Neurodevelopmental difficulties in children with idiopathic clubfoot
Research output: Contribution to journal › Article
Aim: To evaluate neurodevelopmental difficulties in children with idiopathic clubfoot. Method: A cross-sectional study of 106 children (29 females, 77 males; aged 8–10y) with idiopathic clubfoot and 109 age-, sex-, and residential area-parallelized children from the general population. Neurodevelopmental difficulties were assessed using the parent-report Five to Fifteen (FTF) questionnaire. Group differences were analysed for FTF domains, subdomains, and items. The 90th centile cut-off of the general population on FTF and the parent-based disease-specific instrument (DSI) were used to evaluate clinical relevance of neurodevelopmental symptoms in idiopathic clubfoot. Results: Modest group differences were found for several FTF domains (motor skills, perception, and language) and subdomains (gross and fine motor skills, relation in space, comprehensive and expressive language skills). Thirty-one per cent of the children with idiopathic clubfoot scored in the clinically significant range on 2 or more FTF domains. DSI scores were lower in this subgroup. Interpretation: Findings indicate a moderate and selective increase of neurodevelopmental difficulties in children with idiopathic clubfoot as a whole, especially in the areas of motor skills, perception, and language. Idiopathic clubfoot with marked neurodevelopmental symptoms are associated with less satisfaction of the clubfoot treatment. Our results recommend awareness of neurodevelopmental difficulties in the assessment and treatment of idiopathic clubfoot. What this paper adds: A substantial minority of children with idiopathic clubfoot show neurodevelopmental difficulties. Children with idiopathic clubfoot might present additional difficulties in motor skills, perception, and language. Children with idiopathic clubfoot and marked neurodevelopmental symptoms show poorer parent-reported clubfoot treatment satisfaction. Neurodevelopmental difficulties should be considered in clinical practice of idiopathic clubfoot.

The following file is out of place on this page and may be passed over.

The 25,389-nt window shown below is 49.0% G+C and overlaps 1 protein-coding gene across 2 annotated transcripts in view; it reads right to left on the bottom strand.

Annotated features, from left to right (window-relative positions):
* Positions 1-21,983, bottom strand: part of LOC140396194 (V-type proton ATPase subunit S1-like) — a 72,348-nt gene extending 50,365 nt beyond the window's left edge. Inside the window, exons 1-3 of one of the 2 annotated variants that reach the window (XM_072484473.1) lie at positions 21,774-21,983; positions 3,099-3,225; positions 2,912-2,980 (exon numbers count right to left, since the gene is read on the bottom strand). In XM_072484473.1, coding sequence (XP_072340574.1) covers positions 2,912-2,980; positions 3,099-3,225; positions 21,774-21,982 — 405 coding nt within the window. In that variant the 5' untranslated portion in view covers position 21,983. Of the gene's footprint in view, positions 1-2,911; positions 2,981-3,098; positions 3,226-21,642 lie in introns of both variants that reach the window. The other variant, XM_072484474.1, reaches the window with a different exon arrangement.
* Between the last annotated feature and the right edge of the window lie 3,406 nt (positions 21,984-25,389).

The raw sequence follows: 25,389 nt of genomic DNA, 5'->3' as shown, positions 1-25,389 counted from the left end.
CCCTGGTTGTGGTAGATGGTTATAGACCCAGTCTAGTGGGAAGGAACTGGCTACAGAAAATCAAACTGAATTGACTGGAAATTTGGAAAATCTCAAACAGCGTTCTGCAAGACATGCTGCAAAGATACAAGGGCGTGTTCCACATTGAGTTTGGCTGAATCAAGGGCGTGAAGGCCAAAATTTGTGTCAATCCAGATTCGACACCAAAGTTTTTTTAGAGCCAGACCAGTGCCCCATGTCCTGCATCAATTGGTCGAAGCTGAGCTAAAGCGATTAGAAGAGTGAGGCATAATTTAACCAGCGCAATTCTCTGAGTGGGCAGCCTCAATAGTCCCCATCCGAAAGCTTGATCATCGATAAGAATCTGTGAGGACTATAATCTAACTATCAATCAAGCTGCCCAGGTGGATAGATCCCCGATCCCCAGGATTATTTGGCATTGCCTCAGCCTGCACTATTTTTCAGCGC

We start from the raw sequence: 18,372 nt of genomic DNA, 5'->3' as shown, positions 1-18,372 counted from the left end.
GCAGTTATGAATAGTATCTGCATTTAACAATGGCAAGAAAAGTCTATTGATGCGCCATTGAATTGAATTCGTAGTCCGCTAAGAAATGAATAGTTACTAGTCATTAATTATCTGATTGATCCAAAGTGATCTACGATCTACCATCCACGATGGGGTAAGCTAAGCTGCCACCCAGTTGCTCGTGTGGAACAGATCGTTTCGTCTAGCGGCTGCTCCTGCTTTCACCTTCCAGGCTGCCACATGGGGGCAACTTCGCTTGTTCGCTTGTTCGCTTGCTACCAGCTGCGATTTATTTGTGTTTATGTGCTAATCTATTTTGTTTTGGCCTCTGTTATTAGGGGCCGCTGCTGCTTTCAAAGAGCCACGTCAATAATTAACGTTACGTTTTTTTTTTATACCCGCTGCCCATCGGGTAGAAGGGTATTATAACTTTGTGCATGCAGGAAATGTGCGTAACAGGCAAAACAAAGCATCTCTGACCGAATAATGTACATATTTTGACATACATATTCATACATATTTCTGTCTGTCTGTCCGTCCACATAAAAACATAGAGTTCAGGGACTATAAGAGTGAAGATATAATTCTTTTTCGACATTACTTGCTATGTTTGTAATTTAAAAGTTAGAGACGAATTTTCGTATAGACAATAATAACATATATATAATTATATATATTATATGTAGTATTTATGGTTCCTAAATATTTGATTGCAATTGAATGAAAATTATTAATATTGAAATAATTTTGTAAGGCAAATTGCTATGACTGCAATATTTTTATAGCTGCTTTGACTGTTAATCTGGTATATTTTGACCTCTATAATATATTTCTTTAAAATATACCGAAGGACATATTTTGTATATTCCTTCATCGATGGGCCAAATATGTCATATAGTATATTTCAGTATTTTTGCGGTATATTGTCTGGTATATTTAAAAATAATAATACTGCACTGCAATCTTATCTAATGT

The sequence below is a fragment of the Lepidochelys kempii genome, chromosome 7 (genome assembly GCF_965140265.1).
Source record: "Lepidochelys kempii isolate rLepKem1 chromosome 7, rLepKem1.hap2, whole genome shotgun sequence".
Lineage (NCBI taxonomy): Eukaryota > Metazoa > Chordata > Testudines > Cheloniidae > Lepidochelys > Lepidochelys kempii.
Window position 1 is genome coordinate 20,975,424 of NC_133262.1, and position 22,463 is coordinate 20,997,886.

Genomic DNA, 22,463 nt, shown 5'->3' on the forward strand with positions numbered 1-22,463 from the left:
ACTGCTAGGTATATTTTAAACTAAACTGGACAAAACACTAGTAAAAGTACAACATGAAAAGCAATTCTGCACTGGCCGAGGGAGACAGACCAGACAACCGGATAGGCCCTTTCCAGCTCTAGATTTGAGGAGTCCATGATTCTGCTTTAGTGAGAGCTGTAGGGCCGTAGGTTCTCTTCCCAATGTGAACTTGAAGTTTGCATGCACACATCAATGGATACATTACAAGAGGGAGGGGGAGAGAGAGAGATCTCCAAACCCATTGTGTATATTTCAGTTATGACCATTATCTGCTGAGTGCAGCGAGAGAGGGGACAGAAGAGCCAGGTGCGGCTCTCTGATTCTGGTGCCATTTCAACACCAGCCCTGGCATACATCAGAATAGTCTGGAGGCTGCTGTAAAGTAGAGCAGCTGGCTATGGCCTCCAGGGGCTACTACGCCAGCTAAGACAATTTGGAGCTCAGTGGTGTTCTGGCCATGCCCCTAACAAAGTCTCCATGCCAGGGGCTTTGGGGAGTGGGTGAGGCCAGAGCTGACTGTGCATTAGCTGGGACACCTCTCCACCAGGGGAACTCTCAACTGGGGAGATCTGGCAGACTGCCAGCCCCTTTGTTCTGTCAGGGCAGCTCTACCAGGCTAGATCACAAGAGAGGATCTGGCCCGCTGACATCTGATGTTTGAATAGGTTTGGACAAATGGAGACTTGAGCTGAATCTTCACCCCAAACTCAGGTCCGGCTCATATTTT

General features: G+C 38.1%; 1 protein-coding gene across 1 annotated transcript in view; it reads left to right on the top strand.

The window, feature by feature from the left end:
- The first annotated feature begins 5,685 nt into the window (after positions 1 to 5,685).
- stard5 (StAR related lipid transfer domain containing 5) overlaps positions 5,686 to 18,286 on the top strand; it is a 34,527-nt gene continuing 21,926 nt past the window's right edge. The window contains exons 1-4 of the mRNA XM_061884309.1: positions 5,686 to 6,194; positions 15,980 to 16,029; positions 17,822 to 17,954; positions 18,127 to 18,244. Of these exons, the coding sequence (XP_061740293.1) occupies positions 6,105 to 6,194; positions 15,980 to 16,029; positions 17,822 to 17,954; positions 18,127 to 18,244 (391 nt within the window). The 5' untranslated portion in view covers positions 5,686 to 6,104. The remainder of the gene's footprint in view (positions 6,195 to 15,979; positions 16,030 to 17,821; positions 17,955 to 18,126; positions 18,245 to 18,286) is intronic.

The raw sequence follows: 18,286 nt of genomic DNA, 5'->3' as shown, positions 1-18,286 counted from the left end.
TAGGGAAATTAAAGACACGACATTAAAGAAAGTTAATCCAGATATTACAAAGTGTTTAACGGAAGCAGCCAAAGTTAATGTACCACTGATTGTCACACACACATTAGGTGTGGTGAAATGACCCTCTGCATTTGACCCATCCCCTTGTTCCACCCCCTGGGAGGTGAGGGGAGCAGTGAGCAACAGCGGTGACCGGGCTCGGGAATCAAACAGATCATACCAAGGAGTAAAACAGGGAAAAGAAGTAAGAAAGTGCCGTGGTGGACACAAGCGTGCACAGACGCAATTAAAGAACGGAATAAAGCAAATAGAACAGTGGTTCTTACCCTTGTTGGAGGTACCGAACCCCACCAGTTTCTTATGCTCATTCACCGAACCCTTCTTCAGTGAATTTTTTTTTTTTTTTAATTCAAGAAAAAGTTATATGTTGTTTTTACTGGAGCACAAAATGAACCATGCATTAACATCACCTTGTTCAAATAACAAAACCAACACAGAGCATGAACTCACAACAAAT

|Research areas and keywords||
Subject classification (UKÄ) – MANDATORY
|Journal||Developmental Medicine and Child Neurology|
|Early online date||2018 Aug 21|
|Publication status||Published - 2019 Jan|